We conclude that a normal operator does not lead to anything fundamentally new which couldn't have been covered by a commuting pair of standard real-valued observables, i.e. self-adjoint operators. For this reason, the possibility to use normal operators as complex observables is rarely mentioned when discussing the postulates of quantum mechanics.

For more on real-valued observables, see e.g. this Phys.SE post and links therein.

--

$^1$ We will ignore subtleties with unbounded operators, domains, selfadjoint extensions, etc., in this answer.

$^2$ The unique formulas are $B=\frac{A+A^{\dagger}}{2}$ and $C=\frac{A-A^{\dagger}}{2i}$.

6 added explanation
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I) Well, one can identify a complex-valued observable with a normal operator

$$\tag{1} A^{\dagger}A~=~AA^{\dagger}.$$

A version$^1$ of the spectral theorem states that an operator $A$ is orthonormally diagonalizable iff $A$ is a normal operator.

Thus normal operators are the only kind of operators that we can consistently extract measurements [i.e. eigenstates and (possibly complex) eigenvalues] from.

II) But notice that a normal operator

$$\tag{2} A~=~B+iC$$

can uniquely$^2$ be written as a sum of two commuting self-adjoint operators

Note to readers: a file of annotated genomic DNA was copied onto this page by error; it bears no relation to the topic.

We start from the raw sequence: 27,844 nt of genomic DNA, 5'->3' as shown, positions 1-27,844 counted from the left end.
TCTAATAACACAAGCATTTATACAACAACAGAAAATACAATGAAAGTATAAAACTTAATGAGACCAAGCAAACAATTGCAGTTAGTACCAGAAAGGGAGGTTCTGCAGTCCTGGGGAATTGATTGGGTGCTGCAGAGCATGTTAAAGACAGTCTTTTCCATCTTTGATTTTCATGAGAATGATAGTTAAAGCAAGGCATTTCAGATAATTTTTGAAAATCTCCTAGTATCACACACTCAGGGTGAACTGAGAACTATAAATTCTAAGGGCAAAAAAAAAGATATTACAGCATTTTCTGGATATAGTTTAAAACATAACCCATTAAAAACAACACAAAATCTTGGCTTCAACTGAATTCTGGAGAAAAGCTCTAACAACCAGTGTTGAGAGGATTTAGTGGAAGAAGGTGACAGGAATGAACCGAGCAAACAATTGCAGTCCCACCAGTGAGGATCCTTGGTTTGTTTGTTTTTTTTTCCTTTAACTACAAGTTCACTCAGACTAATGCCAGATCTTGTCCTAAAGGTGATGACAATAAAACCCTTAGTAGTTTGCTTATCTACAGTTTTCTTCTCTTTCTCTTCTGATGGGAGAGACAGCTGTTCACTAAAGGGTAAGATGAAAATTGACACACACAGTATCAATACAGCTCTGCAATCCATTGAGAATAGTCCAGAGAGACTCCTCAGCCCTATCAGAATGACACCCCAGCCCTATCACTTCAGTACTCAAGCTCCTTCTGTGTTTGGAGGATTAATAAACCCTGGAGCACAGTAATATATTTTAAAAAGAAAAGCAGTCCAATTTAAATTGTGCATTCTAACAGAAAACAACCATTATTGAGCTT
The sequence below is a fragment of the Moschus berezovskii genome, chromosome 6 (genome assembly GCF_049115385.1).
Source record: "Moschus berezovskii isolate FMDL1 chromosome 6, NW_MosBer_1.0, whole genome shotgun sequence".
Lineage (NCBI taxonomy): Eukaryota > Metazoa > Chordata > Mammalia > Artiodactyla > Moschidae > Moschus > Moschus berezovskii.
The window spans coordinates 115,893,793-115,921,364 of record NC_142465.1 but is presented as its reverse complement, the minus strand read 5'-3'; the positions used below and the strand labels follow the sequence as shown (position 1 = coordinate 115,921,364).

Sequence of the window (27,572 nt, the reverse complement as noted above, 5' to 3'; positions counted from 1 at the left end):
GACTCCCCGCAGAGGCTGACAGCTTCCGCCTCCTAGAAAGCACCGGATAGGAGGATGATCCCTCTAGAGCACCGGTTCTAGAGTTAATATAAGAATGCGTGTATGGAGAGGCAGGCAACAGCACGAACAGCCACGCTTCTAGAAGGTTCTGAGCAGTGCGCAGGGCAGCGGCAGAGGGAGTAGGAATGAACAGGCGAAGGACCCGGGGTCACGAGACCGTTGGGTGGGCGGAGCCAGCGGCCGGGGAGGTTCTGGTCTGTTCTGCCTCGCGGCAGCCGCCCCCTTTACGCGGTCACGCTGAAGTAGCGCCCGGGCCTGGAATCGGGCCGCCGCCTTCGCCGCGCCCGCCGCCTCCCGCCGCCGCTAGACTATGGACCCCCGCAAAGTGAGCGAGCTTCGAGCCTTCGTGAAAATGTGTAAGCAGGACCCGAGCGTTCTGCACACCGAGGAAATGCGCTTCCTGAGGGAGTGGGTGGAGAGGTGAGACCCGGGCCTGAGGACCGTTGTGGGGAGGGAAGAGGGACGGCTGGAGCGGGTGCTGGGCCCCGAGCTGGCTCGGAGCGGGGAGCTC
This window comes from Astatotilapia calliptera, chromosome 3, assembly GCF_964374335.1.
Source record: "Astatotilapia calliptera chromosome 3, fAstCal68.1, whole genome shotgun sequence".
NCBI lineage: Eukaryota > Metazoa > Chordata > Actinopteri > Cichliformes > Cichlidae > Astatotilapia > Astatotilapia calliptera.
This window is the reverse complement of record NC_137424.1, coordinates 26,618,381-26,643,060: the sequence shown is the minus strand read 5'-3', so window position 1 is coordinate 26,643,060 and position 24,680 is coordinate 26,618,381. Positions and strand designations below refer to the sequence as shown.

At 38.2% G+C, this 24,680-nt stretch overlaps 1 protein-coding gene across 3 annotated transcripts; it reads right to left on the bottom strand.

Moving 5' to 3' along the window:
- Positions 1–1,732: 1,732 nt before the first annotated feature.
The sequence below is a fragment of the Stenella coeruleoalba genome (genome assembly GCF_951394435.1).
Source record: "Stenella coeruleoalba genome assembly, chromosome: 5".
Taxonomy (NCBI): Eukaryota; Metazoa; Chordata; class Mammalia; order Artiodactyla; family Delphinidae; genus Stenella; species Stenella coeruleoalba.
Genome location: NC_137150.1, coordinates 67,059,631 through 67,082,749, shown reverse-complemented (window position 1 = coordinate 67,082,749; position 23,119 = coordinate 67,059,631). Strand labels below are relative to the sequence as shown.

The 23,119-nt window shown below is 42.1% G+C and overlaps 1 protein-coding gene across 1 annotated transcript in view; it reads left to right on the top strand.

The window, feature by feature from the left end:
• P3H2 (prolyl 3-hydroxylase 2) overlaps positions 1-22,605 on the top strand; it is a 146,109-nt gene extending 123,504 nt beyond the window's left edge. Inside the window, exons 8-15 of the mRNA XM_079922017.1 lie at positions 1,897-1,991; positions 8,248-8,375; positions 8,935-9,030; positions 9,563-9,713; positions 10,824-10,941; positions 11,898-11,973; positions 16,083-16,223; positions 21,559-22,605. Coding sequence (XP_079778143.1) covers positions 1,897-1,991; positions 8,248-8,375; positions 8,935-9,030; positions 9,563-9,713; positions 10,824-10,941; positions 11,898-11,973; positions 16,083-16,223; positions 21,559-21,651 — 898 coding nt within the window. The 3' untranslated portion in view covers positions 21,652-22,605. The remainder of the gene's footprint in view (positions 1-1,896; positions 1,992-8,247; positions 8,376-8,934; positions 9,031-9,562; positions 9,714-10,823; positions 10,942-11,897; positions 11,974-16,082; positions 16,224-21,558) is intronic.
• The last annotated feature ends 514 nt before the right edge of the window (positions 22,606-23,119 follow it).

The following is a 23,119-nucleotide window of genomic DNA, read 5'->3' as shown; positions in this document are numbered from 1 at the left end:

$$\tag{3} B^{\dagger}~=~B, \qquad C^{\dagger}~=~C, \qquad [B,C]~=~0. $$

($B$ and $C$ are the operator analogue of decomposing a complex number $z=x+iy\in\mathbb{C}$ in real and imaginary part $x,y\in\mathbb{R}$.) Conversely, two commuting self-adjoint operators $B$ and $C$ can be packed into a normal operator (2). We stress that the commutativity of $B$ and $C$ precisely encodes the normality condition (1).

Since the self-adjoint operators $B$ and $C$ commute, they can be orthonormally diagonalized simultaneously, i.e. the corresponding pair $(B,C)$ of real-valued observables may be measured simultaneously. This fact is consistent with the Heisenberg uncertainty principle applied to the operators $B$ and $C$.

We conclude that a normal operator does not lead to anything fundamentally new which couldn't have been covered by a commuting pair of standard real-valued observables, i.e. self-adjoint operators. HenceFor this reason, the possibility to use normal operators as complex observables is rarely mentioned when discussing the postulates of quantum mechanics.

For more on real-valued observables, see e.g. this Phys.SE post and links therein.

--

$^1$ We will ignore subtleties with unbounded operators, domains, selfadjoint extensions, etc., in this answer.

$^2$ The unique formulas are $B=\frac{A+A^{\dagger}}{2}$ and $C=\frac{A-A^{\dagger}}{2i}$.